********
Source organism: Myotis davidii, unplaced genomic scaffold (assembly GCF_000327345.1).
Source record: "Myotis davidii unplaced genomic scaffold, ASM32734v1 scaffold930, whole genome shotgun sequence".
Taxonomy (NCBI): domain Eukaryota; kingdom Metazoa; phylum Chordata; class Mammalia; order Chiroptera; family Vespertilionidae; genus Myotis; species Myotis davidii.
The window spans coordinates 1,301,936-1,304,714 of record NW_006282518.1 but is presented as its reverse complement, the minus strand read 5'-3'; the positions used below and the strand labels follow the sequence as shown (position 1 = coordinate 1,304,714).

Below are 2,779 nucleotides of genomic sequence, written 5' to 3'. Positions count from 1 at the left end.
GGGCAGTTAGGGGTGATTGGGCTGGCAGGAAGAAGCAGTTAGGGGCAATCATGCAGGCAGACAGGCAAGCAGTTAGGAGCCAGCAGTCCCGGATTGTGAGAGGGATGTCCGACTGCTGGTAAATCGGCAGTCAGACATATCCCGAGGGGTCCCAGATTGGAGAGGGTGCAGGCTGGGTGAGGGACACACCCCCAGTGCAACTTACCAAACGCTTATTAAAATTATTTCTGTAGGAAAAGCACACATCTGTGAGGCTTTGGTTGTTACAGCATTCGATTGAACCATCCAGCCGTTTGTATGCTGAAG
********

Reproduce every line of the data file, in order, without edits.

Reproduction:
Source organism: Myotis davidii, unplaced genomic scaffold (assembly GCF_000327345.1).
Source record: "Myotis davidii unplaced genomic scaffold, ASM32734v1 scaffold930, whole genome shotgun sequence".
Taxonomy (NCBI): domain Eukaryota; kingdom Metazoa; phylum Chordata; class Mammalia; order Chiroptera; family Vespertilionidae; genus Myotis; species Myotis davidii.
The window spans coordinates 1,301,936-1,304,714 of record NW_006282518.1 but is presented as its reverse complement, the minus strand read 5'-3'; the positions used below and the strand labels follow the sequence as shown (position 1 = coordinate 1,304,714).

Below are 2,779 nucleotides of genomic sequence, written 5' to 3'. Positions count from 1 at the left end.
GGGCAGTTAGGGGTGATTGGGCTGGCAGGAAGAAGCAGTTAGGGGCAATCATGCAGGCAGACAGGCAAGCAGTTAGGAGCCAGCAGTCCCGGATTGTGAGAGGGATGTCCGACTGCTGGTAAATCGGCAGTCAGACATATCCCGAGGGGTCCCAGATTGGAGAGGGTGCAGGCTGGGTGAGGGACACACCCCCAGTGCAACTTACCAAACGCTTATTAAAATTATTTCTGTAGGAAAAGCACACATCTGTGAGGCTTTGGTTGTTACAGCATTCGATTGAACCATCCAGCCGTTTGTATGCTGAAG